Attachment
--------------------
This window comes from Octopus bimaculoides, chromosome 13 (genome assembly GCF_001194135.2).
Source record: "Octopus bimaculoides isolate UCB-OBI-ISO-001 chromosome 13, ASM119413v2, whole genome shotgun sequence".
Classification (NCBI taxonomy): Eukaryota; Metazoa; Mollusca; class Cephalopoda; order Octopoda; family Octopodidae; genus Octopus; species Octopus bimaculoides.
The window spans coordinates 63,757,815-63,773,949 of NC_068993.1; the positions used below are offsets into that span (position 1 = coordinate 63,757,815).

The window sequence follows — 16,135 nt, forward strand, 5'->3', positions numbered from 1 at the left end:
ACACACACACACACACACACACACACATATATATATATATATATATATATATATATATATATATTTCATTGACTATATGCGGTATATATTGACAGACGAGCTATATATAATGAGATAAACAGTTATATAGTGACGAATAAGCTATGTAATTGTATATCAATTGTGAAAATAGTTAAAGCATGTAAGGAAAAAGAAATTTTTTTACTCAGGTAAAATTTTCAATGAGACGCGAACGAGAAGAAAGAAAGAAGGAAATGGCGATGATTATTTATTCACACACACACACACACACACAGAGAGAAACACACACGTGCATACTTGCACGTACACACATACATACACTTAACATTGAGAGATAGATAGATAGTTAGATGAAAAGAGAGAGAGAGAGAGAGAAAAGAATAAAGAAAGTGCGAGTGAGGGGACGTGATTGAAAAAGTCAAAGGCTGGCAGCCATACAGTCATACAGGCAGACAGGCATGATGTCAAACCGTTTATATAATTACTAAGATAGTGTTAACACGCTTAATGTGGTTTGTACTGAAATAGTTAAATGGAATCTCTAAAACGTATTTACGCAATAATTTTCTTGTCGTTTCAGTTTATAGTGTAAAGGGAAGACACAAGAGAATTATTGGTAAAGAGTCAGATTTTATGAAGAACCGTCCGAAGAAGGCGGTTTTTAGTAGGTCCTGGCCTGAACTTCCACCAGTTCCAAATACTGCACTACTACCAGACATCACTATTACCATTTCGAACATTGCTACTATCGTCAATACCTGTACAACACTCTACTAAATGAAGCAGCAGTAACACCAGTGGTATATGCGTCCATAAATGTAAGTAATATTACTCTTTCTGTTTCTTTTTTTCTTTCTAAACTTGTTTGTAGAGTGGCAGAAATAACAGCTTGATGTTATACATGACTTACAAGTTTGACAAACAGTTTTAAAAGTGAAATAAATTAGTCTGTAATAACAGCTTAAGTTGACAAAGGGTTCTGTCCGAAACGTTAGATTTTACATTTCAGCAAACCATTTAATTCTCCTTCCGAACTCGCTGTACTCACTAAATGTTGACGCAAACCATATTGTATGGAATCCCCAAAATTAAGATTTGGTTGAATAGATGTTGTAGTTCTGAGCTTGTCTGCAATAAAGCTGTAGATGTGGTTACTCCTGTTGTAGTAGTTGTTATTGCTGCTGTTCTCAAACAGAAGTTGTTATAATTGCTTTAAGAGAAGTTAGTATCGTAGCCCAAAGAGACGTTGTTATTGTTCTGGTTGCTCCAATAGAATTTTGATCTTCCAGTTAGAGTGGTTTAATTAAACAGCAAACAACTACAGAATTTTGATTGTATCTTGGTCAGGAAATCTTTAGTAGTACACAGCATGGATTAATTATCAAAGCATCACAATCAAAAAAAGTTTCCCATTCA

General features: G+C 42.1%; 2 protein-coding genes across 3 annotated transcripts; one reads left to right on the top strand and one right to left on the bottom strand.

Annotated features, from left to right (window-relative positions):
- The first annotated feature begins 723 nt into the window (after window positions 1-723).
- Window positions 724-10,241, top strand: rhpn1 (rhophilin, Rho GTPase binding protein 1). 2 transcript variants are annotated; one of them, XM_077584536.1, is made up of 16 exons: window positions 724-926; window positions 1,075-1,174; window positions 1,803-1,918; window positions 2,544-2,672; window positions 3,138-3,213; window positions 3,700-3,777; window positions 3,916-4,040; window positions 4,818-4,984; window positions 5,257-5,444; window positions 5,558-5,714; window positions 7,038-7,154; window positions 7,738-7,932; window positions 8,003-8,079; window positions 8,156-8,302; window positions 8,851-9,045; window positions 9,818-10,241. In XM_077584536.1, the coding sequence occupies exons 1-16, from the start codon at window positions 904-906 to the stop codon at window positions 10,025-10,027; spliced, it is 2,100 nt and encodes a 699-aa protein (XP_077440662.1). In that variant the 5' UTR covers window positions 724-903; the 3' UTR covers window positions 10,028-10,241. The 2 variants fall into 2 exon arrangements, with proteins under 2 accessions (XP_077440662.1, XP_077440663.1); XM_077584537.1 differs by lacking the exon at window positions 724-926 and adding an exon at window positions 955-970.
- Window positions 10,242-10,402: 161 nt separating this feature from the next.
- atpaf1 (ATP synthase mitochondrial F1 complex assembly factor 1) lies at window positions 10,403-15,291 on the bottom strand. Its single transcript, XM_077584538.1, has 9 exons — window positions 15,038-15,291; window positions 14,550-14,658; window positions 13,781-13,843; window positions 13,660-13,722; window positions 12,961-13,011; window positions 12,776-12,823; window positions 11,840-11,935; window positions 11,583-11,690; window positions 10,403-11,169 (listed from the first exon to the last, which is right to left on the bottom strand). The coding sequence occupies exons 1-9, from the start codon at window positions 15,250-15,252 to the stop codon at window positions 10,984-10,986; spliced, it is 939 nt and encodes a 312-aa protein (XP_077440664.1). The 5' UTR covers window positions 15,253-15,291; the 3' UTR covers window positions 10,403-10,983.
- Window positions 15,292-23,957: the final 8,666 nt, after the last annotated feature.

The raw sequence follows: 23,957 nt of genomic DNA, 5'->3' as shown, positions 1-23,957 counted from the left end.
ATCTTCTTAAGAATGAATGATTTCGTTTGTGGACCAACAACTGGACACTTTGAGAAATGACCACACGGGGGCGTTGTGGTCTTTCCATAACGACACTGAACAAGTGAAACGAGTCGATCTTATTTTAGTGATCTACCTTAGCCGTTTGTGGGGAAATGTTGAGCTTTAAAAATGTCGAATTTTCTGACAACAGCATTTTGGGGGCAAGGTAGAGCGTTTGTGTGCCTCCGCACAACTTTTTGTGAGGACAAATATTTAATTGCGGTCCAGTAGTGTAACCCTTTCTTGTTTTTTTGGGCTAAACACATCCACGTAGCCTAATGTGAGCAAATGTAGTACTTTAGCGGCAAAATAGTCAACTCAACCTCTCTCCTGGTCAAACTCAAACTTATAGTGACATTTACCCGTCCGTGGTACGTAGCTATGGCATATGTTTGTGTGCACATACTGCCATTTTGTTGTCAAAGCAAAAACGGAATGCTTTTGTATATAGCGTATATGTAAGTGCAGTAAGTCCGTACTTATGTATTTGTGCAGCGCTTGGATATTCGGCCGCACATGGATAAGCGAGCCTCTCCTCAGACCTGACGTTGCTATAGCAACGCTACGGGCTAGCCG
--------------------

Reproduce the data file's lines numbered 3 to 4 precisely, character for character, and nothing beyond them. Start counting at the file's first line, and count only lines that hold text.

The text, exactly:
Classification (NCBI taxonomy): Eukaryota; Metazoa; Mollusca; class Cephalopoda; order Octopoda; family Octopodidae; genus Octopus; species Octopus bimaculoides.
The window spans coordinates 63,757,815-63,773,949 of NC_068993.1; the positions used below are offsets into that span (position 1 = coordinate 63,757,815).